Without guidelines there would be no order in the world, and this holds true for general societal guidelines written in law, or advisory guidelines that create avenues of best practice for healthcare. The problem with guidelines for HCPs is that they sometimes appear prescriptive, and this can create barriers when it comes to attempting to encourage HCP behaviour change.
As we’ve outlined in previous posts, human behaviour is many faceted. It is very easy to provoke a behaviour that’s opposite to the one intended. Creating e-guidelines, accessed digitally during consultation with patients or as a guide to ongoing treatment, is one such area where resistance can happen.
e- guidelines can help
Evidence has shown that prompts based on current healthcare guidelines can improve the level of care given to patients. They can also be instrumental in HCP behaviour change, and yet non-adherence to clinical guidelines by healthcare professionals is widely recognised.
Strategies including digitally delivered prompts that serve as onscreen reminders can be effective tools when they’re devised in the right way, and presented to the physician at the right time.
Creating prompts with the right tone, language and timing are three of the keys to establishing successful prompts, although there are variations in the success rates. These are attributed to both the wide range of information and the ways in which that information is presented, which ranges from decision support guidelines to a straight presentation of clinical evidence.
To be effective, any intervention designed to prompt adherence to guidelines must be specific:
- Which behaviour change theory is most appropriate?
- What are the best methods of delivery?
- What aspect of behaviour does the intervention target?
Environment is also important. The best result in achieving HCP behaviour change happens when interventions occur during patient-care flow, and when they’re embedded within the relevant environment.
Self-efficacy is another determinant. When self-efficacy is high, there is a far higher likelihood of any individual behaving in a changed way. Social cognitive theory reveals another influencer, suggesting that anticipated outcomes play a role in determining behaviour. Getting HCPs to change prescribing behaviour, for instance, involves their belief in outcome expectancies, including:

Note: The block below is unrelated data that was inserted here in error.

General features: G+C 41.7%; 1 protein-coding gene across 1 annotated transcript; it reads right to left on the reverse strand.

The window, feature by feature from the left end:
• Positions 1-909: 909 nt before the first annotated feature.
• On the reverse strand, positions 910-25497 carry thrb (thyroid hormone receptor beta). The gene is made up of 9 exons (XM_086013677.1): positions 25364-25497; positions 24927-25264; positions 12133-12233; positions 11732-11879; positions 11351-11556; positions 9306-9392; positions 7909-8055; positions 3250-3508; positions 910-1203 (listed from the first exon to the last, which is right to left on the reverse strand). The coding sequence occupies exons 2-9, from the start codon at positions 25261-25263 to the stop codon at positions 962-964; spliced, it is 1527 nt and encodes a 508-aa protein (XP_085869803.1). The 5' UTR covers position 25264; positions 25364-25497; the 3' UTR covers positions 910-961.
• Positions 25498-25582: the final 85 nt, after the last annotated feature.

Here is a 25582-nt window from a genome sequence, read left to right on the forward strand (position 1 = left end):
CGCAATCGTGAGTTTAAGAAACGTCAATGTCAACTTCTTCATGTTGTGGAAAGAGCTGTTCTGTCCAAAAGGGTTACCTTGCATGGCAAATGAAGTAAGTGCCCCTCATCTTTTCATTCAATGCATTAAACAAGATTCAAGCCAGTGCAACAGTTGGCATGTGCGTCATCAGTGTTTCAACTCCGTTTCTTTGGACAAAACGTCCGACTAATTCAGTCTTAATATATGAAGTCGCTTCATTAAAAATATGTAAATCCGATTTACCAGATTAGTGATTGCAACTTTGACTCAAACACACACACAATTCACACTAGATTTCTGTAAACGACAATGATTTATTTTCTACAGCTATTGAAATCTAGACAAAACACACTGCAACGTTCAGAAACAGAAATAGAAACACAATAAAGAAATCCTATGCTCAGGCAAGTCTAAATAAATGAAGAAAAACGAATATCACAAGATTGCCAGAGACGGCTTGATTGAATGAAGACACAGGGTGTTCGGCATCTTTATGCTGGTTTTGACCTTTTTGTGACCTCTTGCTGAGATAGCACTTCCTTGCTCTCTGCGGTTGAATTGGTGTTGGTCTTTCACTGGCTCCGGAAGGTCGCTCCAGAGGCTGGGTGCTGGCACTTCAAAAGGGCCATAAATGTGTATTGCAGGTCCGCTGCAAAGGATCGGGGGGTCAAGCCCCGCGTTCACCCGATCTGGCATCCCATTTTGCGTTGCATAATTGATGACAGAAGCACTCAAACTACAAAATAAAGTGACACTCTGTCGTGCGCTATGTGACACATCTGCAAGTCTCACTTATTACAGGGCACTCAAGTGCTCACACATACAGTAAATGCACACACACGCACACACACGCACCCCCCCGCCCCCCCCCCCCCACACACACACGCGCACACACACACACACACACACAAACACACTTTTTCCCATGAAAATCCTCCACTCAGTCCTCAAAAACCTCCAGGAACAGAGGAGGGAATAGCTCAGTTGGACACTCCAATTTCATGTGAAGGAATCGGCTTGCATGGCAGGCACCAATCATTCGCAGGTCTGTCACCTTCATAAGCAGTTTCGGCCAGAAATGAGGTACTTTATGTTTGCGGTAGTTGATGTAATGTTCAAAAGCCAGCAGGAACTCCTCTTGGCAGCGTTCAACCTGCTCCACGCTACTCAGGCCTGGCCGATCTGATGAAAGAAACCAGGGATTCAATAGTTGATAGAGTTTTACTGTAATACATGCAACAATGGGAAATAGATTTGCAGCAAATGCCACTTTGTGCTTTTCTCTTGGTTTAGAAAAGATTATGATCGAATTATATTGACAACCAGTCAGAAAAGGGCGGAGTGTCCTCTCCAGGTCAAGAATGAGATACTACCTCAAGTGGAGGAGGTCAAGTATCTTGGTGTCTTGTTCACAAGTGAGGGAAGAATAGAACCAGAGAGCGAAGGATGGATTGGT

- Pressure from the patient.
- Beliefs regarding risks and benefits when weighed against particular disease characteristics.
- The guidelines or prompts credibility including both source and content.
Improving HCP’s perceptions of e-guidelines
As mentioned earlier, the ways in which prompts appear determines whether HCPs are likely to use them. Based on feedback from GPs:
- Those that offer some control or choice appear positive.
- Those that appear to enforce behaviour change appear negative.
In their professional capacity, healthcare providers don’t take kindly to interventions that seem to question their decisions or attempt to modify their behaviour. They do, however, demonstrate approval for guides that support their decisions, that present information immediately when it’s needed, and that act more as a guideline reminder than a behaviour correctional tool.
In addition, guidelines must be appropriate to the clinical need of the patient, and depend on the willingness of HCPs to recognise their potential usefulness. There is a general feeling that such guideline prompts would be especially beneficial to new doctors, registrars or locums.
In developing onscreen prompts, pharma needs to involve HCPs, taking their preferences into account and understanding what it would take to make them willing to use guidelines. An understanding of HCP psychology is necessary to produce prompts couched in the tone, language and style that supports decisions, and that appear only when needed—without nagging or overtly trying to force HCP behaviour change.